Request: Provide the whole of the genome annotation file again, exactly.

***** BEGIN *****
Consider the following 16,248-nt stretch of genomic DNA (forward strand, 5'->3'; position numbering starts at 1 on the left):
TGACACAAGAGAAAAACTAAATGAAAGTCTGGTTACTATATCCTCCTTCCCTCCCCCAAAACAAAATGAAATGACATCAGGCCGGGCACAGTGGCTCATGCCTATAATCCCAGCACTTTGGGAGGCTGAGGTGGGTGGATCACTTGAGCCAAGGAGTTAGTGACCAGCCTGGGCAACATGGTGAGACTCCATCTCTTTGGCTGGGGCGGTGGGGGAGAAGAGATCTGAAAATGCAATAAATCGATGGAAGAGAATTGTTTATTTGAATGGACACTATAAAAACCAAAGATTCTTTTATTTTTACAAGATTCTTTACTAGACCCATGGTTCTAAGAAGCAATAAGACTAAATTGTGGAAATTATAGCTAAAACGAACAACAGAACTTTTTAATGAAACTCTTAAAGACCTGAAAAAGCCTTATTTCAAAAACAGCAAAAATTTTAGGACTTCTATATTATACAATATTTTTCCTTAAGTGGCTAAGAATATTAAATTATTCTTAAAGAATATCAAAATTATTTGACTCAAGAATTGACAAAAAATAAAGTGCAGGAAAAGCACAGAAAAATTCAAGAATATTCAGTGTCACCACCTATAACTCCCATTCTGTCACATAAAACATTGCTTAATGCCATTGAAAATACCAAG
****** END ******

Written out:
Consider the following 16,248-nt stretch of genomic DNA (forward strand, 5'->3'; position numbering starts at 1 on the left):
TGACACAAGAGAAAAACTAAATGAAAGTCTGGTTACTATATCCTCCTTCCCTCCCCCAAAACAAAATGAAATGACATCAGGCCGGGCACAGTGGCTCATGCCTATAATCCCAGCACTTTGGGAGGCTGAGGTGGGTGGATCACTTGAGCCAAGGAGTTAGTGACCAGCCTGGGCAACATGGTGAGACTCCATCTCTTTGGCTGGGGCGGTGGGGGAGAAGAGATCTGAAAATGCAATAAATCGATGGAAGAGAATTGTTTATTTGAATGGACACTATAAAAACCAAAGATTCTTTTATTTTTACAAGATTCTTTACTAGACCCATGGTTCTAAGAAGCAATAAGACTAAATTGTGGAAATTATAGCTAAAACGAACAACAGAACTTTTTAATGAAACTCTTAAAGACCTGAAAAAGCCTTATTTCAAAAACAGCAAAAATTTTAGGACTTCTATATTATACAATATTTTTCCTTAAGTGGCTAAGAATATTAAATTATTCTTAAAGAATATCAAAATTATTTGACTCAAGAATTGACAAAAAATAAAGTGCAGGAAAAGCACAGAAAAATTCAAGAATATTCAGTGTCACCACCTATAACTCCCATTCTGTCACATAAAACATTGCTTAATGCCATTGAAAATACCAAG